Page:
Apart from limiting neutrophil recruitment, SPMs also help to increase natural killer (NK) cells mediated neutrophil apoptosis and subsequent efferocytosis by macrophages [20]. They potently inhibit the release of proinflammatory cytokines from the group 2 innate lymphoid cells (ILCs) [20] and increase IL-10 production by macrophages as well as induce M1 to M2 macrophage phenotype switch [21]. In addition to SPMs, the complement system also contributes to the resolution of inflammation by enhancing efferocytosis of apoptotic cells [22, 23]. The continuous phagocytosis of apoptotic cells, regulated by the mitochondrial membrane protein Ucp2 [24], stimulates monocytes to release IL-10 and TGF-β further promotes the switch toward an anti-inflammatory M2 macrophage phenotype [25, 26]. Recently, resolvin D1 has been demonstrated to trigger GPR32 to polarize macrophages toward the proresolving M2 phenotype [27]. Furthermore, IL-10 is an important cytokine with anti-inflammatory functions [28]. For example, in mouse models of acute kidney injury, IL-10 administration has a beneficial effect by inhibition of leukocyte infiltration and inflammatory renal cell death [29]. It also influences T cells by attenuating proliferation of CD4+ T cells and their cytokine production [30]. The tissue-resident dendritic cells (DCs) also promote the resolution of inflammation by producing pentraxin-3 (PTX3) which inhibits P-selectin on the vascular endothelial cells and thus inhibits immune cell recruitment to sites of injury [3133]. Moreover, neutrophils released the prestored PTX3 in the early phase of acute myocardial infarction that bind to activated circulating platelets and dampen their proinflammatory response [34], whereas PTX3 also aggregated with histones and protected from histone-mediated endothelial cytotoxicity in sepsis [35, 36]. Furthermore, PTX3 suppressed complement dependent inflammation as well as reduced tumor infiltration by macrophages [37].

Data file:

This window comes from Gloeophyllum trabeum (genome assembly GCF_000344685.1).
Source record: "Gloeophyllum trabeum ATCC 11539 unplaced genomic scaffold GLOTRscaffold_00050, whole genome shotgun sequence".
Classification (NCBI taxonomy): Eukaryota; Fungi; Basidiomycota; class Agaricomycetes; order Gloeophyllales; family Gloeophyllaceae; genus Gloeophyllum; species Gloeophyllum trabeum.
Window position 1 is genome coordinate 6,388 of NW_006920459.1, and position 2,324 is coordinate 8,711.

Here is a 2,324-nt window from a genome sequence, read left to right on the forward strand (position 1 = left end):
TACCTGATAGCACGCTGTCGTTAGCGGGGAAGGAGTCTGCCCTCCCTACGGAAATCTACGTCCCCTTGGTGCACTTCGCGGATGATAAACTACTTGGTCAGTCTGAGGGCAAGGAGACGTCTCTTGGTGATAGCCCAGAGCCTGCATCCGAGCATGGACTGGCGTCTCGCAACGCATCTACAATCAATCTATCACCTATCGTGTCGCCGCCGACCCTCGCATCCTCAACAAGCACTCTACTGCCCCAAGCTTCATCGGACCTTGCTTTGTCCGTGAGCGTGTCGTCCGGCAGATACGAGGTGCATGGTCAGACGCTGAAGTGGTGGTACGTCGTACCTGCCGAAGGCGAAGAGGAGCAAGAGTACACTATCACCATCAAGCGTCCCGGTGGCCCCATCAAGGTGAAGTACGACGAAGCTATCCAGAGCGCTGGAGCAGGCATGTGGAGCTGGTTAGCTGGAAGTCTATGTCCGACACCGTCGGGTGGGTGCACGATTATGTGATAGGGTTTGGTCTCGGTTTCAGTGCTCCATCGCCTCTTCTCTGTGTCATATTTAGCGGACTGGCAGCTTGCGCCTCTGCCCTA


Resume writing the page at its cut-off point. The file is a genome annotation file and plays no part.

Group 3 ILCs gets activated and produces IL-22 after an intestinal epithelial injury suggesting that inflammation can override injury by promoting tissue regeneration [38]. Moreover, IL-22-producing ILCs prevented systemic inflammation during chronic diseases by promoting anatomical containment of lymphoid-resident commensal bacteria [39]. Similarly, the redox modification of high mobility group box 1 (HMGB1), a danger associated molecular pattern (DAMP) released after tissue injury as well as by macrophages and monocytes, regulated its proinflammatory functions during the resolution of inflammation and prevented excessive acetaminophen-induced hepatic injury [40, 41]. Together, immune cells, as well as mediators released by them, promote resolution of inflammation in order to reestablish the homeostasis after injury.